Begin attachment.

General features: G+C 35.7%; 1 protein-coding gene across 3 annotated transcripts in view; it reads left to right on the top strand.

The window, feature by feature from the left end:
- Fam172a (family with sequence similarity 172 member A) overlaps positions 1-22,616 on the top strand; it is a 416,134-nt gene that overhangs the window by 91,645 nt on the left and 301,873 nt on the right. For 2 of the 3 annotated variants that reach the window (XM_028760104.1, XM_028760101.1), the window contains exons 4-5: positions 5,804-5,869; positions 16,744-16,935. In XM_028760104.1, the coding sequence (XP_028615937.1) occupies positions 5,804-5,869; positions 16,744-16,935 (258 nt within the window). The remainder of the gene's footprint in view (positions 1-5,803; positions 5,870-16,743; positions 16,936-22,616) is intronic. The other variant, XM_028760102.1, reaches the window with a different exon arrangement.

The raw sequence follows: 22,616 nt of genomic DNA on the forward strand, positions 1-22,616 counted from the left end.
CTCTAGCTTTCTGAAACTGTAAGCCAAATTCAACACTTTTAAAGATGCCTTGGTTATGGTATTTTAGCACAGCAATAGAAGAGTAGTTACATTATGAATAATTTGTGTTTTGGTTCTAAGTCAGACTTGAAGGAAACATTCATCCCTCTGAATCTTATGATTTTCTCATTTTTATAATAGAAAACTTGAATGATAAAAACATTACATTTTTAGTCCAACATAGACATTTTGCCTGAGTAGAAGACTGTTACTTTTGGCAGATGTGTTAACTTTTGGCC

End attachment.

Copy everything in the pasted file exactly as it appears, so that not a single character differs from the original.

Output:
General features: G+C 35.7%; 1 protein-coding gene across 3 annotated transcripts in view; it reads left to right on the top strand.

The window, feature by feature from the left end:
- Fam172a (family with sequence similarity 172 member A) overlaps positions 1-22,616 on the top strand; it is a 416,134-nt gene that overhangs the window by 91,645 nt on the left and 301,873 nt on the right. For 2 of the 3 annotated variants that reach the window (XM_028760104.1, XM_028760101.1), the window contains exons 4-5: positions 5,804-5,869; positions 16,744-16,935. In XM_028760104.1, the coding sequence (XP_028615937.1) occupies positions 5,804-5,869; positions 16,744-16,935 (258 nt within the window). The remainder of the gene's footprint in view (positions 1-5,803; positions 5,870-16,743; positions 16,936-22,616) is intronic. The other variant, XM_028760102.1, reaches the window with a different exon arrangement.

The raw sequence follows: 22,616 nt of genomic DNA on the forward strand, positions 1-22,616 counted from the left end.
CTCTAGCTTTCTGAAACTGTAAGCCAAATTCAACACTTTTAAAGATGCCTTGGTTATGGTATTTTAGCACAGCAATAGAAGAGTAGTTACATTATGAATAATTTGTGTTTTGGTTCTAAGTCAGACTTGAAGGAAACATTCATCCCTCTGAATCTTATGATTTTCTCATTTTTATAATAGAAAACTTGAATGATAAAAACATTACATTTTTAGTCCAACATAGACATTTTGCCTGAGTAGAAGACTGTTACTTTTGGCAGATGTGTTAACTTTTGGCC